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Some thoughts for the next 12 days

The past, present, and future in the spirit of an olde English counting song

24 December 2020 Anthony Quinn 6 分で読めます

Some thoughts for the next 12 days

‘May you live in interesting times’ is a saying that seems apt for these turbulent days. The talk in the past few years has been of disruptive technologies – then along comes the coronavirus to show the human race what disruption really means. And 2020 feels like a watershed time; what happens afterwards will not be the same as what has gone before. As the year ends, though, we turn to the future and want to look to brighter things and new horizons.

So, in the spirit of ye olde English counting song The Twelve Days of Christmas, we asked 12 of our people to tell us what had excited them in the past year, what they were doing now, and what they were looking forward to in the next year. They’re a hard-working bunch, so expect plenty about Cardano, but they like to take time off too! Strangely, unlike in The Twelve Days, no-one talked about a partridge in a pear tree, five gold rings, or even 10 lords a-leaping. But you will find an octopus, security tips, and a classic piece of poetry. 

We hope the idea encourages you to look for the good things happening in your lives.

However, we didn’t want our content and web teams being dragged out of bed every day over Christmas, so we’re publishing the pieces in four chunks to cover the 12 days, from December 25 to January 5. Here are the first four.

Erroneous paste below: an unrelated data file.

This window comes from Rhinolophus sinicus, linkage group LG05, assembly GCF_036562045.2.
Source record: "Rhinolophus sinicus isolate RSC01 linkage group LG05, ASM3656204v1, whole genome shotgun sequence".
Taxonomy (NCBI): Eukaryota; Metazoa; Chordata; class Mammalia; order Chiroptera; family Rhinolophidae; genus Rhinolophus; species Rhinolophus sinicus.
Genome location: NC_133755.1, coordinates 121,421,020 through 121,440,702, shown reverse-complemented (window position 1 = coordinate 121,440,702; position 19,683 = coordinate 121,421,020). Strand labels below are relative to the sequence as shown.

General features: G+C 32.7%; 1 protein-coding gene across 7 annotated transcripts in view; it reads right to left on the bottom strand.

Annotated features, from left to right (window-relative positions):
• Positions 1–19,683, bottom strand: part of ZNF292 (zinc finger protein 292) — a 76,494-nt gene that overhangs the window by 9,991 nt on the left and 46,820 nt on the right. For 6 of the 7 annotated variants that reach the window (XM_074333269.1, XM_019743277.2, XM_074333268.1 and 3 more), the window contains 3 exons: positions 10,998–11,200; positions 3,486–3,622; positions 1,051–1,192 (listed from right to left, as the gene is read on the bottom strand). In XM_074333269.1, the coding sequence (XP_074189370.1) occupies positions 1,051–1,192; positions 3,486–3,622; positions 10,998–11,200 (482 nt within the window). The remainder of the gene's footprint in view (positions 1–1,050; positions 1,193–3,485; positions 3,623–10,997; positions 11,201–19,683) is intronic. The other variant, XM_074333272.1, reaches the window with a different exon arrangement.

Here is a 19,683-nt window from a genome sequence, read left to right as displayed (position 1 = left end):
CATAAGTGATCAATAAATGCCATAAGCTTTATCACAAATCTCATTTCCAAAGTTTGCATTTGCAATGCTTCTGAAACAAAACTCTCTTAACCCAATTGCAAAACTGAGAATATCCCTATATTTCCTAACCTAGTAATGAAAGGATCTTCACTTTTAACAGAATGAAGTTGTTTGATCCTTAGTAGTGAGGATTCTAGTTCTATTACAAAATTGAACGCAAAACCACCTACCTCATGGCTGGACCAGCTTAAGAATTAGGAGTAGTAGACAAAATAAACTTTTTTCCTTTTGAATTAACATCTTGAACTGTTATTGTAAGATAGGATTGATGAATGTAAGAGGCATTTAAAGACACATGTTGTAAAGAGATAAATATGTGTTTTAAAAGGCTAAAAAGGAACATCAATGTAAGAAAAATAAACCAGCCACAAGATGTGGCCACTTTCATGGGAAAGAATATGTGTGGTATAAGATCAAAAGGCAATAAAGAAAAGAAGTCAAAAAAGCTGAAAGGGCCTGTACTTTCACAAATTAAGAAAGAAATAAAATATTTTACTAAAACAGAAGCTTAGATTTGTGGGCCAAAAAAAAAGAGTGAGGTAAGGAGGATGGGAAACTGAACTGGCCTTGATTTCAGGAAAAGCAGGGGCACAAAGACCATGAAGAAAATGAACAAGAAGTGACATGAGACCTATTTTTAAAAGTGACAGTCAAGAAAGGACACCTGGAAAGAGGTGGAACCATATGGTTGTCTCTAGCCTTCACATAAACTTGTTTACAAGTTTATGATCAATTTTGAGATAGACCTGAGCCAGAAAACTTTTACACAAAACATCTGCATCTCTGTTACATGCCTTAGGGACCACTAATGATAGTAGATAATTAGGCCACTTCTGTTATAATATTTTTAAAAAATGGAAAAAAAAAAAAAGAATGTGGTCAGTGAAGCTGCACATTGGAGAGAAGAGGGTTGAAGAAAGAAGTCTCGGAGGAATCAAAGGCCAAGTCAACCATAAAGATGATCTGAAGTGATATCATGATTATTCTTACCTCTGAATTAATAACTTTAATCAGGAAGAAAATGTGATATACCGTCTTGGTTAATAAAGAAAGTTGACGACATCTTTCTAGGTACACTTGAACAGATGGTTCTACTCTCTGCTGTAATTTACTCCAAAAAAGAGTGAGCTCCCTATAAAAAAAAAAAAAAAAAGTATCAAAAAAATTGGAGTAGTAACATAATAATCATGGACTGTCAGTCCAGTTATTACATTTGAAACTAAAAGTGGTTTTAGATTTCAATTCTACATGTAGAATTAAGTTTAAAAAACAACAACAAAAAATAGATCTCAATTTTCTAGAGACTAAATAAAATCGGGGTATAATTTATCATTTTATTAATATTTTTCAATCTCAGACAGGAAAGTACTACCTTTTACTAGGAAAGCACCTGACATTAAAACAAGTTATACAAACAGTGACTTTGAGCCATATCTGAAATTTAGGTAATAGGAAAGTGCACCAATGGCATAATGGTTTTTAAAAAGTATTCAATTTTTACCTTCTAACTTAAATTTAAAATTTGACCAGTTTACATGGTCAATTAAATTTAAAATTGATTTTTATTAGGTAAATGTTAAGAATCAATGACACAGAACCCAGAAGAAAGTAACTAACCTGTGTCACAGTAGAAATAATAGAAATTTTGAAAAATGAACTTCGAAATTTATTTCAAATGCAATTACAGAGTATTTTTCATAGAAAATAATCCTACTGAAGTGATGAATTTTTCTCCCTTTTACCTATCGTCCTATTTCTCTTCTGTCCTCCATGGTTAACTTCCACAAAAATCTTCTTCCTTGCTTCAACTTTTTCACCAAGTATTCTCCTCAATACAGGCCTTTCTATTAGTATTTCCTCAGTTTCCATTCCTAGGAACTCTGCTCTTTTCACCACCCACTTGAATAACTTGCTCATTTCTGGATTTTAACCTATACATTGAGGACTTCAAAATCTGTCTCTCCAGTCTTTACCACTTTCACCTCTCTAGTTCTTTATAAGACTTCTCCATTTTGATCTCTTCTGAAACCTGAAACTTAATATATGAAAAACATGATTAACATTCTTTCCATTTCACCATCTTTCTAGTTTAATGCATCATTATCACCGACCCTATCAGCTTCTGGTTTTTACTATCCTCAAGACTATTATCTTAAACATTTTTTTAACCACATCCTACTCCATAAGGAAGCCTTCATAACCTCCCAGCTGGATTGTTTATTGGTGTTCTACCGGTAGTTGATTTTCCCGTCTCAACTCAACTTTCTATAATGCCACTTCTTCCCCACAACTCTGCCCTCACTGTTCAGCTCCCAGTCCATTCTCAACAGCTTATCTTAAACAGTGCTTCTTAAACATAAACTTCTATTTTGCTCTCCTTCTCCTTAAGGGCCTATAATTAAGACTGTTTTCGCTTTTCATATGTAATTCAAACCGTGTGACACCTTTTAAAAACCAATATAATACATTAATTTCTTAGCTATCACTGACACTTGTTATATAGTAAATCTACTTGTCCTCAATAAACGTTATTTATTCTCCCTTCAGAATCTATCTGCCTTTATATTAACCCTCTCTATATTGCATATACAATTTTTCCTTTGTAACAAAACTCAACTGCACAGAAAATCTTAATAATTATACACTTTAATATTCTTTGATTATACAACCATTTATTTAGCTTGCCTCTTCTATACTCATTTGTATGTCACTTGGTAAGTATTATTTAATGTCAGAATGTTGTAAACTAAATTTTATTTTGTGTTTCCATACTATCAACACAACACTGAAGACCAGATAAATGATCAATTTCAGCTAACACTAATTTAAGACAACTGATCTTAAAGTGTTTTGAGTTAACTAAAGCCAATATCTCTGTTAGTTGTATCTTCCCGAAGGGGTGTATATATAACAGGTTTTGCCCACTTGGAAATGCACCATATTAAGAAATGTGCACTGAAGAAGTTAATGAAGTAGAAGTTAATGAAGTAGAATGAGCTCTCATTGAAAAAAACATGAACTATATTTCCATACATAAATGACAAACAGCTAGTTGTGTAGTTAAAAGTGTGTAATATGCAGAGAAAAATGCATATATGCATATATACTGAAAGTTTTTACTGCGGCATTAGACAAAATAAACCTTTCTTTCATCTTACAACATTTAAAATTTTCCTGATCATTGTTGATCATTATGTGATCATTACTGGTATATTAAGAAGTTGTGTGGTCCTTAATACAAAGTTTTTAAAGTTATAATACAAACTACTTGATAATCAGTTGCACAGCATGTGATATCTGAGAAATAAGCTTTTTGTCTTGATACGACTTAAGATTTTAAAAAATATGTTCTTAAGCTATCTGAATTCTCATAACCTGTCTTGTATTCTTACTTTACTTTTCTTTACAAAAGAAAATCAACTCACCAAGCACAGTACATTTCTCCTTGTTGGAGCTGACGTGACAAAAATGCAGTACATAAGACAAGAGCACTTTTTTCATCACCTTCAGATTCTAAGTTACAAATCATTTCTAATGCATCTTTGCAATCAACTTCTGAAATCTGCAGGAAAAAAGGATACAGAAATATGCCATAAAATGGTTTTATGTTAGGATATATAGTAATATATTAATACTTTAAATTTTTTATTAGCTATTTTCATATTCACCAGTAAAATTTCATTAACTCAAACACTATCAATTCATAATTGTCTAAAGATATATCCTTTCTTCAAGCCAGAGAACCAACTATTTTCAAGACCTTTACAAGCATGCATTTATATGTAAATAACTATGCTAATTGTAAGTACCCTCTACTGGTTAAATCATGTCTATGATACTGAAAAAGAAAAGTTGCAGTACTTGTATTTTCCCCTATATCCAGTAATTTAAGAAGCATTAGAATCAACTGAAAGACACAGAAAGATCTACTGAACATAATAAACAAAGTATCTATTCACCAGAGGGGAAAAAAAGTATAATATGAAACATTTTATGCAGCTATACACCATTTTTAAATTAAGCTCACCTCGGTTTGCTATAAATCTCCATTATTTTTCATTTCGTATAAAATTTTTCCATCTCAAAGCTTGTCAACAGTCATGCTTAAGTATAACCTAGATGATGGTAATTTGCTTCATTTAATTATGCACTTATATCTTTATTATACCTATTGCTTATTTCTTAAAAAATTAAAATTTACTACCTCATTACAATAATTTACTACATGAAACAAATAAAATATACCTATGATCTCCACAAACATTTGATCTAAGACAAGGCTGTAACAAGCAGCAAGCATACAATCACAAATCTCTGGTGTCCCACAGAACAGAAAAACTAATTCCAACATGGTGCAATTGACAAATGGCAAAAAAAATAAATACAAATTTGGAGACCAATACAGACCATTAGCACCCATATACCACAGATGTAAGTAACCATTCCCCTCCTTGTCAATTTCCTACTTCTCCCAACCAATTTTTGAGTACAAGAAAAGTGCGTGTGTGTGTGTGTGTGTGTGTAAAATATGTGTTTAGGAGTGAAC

Day 1. Duncan Coutts, technical architect

The great thing for me was getting Shelley out the door and demonstrating that we had done what we set out to do. We took a radically different approach to everyone else in blockchain with our high-assurance software engineering. A lot of that was partly on my head if it went wrong – so it was very satisfying to see that it really did work! There has just been one bug in the consensus code since the Shelley hard fork, and we knew about that from testing and had planned for it. This result has vindicated the formal-methods, Haskell testing approach. 

We’ve had two smooth hard forks and shown that we can do changes to the ledger rules – and only change the ledger rules. Everything else stays the same. The modular approach we took in rewriting the Byron code means that altering things is not a whole system change, as would have been the case previously. 

The support for native assets that we’re bringing in at the moment is a big deal. It gives users most of the capabilities of ERC-20 and some other things besides. Looking ahead, adding Plutus will be the change that people really notice next year with the advent of smart contracts on Cardano.

Day 2. Simon Thompson, senior research fellow

I keep on going back to this video on Wired magazine’s Facebook page. And I’m not alone – three million people have liked the page. Is it really an octopus dreaming? 

Right now, I’m planning the work we’ll be doing in the first part of 2021, implementing Marlowe on Cardano, and building the user-facing components to make it all usable. 

After that, I’m looking forward to the launch of Marlowe, giving everyone the chance to run financial contracts on a third-generation blockchain. In the meantime, chill out and watch that octopus – it is truly cool! 

Day 3. Dynal Patel, senior product manager